Jason: Oh, yeah! Because it’s a passion, I mean it really is a passion. I’ve been doing a Joomla day in Tampa, it’s Joomla day Florida. I’ve been doing that for 3 years now. We get over a hundred people and I do it normally in February or March which it’s kind of cold up North so a lot of people come from up North and we have people come from you know, Europe from last year we had Israel and Haiti and, many different areas and all come together and you know, like Jesse, I do like the after party, that is so nice.

Jesse: I wasn’t harassed at him in a bad way!

Richard: It is Friday, you know.

Jason: I just I really at this point, I love bringing new people into Joomla, it happens everyone, but you know, the Joomla people kind of like a family to me, so. I really like when I get the speaker’s come over and people that you know I haven’t seen in a year and I was so that’s why, so I like going to these events to more less then just hang out with all my friends now.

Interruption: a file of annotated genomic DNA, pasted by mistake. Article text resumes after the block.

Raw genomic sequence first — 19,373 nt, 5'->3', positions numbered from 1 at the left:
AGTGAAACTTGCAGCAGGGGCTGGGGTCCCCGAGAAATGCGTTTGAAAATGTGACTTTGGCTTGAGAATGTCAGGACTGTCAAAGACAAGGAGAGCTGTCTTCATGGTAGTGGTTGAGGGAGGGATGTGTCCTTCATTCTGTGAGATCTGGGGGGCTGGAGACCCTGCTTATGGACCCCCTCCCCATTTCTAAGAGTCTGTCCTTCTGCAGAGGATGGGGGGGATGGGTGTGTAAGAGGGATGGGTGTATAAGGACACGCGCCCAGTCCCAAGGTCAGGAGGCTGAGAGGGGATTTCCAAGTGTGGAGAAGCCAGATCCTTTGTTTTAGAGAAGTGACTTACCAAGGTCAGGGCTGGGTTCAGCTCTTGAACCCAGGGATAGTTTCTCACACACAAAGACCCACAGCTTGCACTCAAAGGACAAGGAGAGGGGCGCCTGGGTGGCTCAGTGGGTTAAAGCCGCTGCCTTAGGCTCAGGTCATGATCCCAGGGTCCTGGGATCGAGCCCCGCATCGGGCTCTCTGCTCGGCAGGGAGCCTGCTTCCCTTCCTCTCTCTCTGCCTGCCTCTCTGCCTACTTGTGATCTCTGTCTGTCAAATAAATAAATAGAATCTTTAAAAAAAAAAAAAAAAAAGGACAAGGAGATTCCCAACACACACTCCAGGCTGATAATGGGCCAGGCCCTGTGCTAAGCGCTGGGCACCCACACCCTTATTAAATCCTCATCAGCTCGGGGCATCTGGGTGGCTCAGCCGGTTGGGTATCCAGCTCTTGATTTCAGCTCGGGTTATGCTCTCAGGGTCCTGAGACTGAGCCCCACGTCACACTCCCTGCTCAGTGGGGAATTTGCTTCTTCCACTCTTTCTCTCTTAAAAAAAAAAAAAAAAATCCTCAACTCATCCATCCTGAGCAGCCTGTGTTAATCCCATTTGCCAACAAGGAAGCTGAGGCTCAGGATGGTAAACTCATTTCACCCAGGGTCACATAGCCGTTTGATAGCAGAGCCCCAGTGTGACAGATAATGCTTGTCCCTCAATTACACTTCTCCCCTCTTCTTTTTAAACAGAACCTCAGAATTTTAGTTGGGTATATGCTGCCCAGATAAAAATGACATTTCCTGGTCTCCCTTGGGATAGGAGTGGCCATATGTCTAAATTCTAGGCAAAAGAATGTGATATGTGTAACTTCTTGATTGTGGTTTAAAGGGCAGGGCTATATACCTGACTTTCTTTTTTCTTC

Jesse: Awesome. I hope we can bring some more Ecwid people into the Joomla community. I know it’s actually pretty big chunk of our business as well. I think maybe because there aren’t that many there’s really no hosted carts in the Joomla world and so Ecwid fulfills that need. I’m hoping more people at Joomla can hear about Ecwid and make their e-commerce lives easier at least. So, yeah, I appreciate your time here. So, Jason, where can our listeners find out more about you?

Jason: They can find out more about me… they can follow me on Twitter is @jjoomla on Twitter. You can find out more about me on the Joomla website: Joomla.org under the community volunteer portal. You can look up the Joomlers that’s where everybody in Joomla is listed and my company is again is a JoomlaXTC.com. I’m also hosting a CMS Summit coming up on March the 14th to the 16th in Disney Springs Orlando, which we will be talking about Joomla, WordPress, Drupal, Ecwid, and BoldGrid, many different options for Content Management Solutions.

Jesse: Awesome! So everybody check out those options for Joomla. Particular that you’re looking for something with little more options for the future, that’s a perfect choice for you, so, Jason really appreciate it, Richard.

Richard: Thanks, Jason.

Jason: Thank you!

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Jesse is the Marketing Manager at Ecwid and has been in e-commerce and internet marketing since 2006. He has experience with PPC, SEO, conversion optimization and loves to work with entrepreneurs to make their dreams a reality.